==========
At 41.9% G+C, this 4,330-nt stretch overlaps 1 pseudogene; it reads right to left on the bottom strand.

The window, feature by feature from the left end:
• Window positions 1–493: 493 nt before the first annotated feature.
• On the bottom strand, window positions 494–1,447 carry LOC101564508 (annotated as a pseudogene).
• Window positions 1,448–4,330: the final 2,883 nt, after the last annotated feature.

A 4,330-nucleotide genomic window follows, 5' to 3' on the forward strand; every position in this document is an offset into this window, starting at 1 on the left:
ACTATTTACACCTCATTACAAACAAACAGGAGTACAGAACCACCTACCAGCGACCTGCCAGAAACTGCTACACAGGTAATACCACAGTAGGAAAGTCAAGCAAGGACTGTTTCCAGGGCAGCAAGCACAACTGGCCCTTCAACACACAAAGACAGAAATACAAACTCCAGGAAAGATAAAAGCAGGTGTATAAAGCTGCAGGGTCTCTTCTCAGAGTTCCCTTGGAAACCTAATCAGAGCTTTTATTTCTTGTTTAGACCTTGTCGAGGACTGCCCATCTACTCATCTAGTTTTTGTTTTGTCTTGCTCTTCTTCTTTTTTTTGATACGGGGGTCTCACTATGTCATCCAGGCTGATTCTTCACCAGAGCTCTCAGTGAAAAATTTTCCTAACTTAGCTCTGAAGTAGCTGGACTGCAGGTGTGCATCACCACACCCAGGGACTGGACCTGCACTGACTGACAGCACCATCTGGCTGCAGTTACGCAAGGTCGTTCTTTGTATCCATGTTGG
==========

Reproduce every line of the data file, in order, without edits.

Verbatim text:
At 41.9% G+C, this 4,330-nt stretch overlaps 1 pseudogene; it reads right to left on the bottom strand.

The window, feature by feature from the left end:
• Window positions 1–493: 493 nt before the first annotated feature.
• On the bottom strand, window positions 494–1,447 carry LOC101564508 (annotated as a pseudogene).
• Window positions 1,448–4,330: the final 2,883 nt, after the last annotated feature.

A 4,330-nucleotide genomic window follows, 5' to 3' on the forward strand; every position in this document is an offset into this window, starting at 1 on the left:
ACTATTTACACCTCATTACAAACAAACAGGAGTACAGAACCACCTACCAGCGACCTGCCAGAAACTGCTACACAGGTAATACCACAGTAGGAAAGTCAAGCAAGGACTGTTTCCAGGGCAGCAAGCACAACTGGCCCTTCAACACACAAAGACAGAAATACAAACTCCAGGAAAGATAAAAGCAGGTGTATAAAGCTGCAGGGTCTCTTCTCAGAGTTCCCTTGGAAACCTAATCAGAGCTTTTATTTCTTGTTTAGACCTTGTCGAGGACTGCCCATCTACTCATCTAGTTTTTGTTTTGTCTTGCTCTTCTTCTTTTTTTTGATACGGGGGTCTCACTATGTCATCCAGGCTGATTCTTCACCAGAGCTCTCAGTGAAAAATTTTCCTAACTTAGCTCTGAAGTAGCTGGACTGCAGGTGTGCATCACCACACCCAGGGACTGGACCTGCACTGACTGACAGCACCATCTGGCTGCAGTTACGCAAGGTCGTTCTTTGTATCCATGTTGG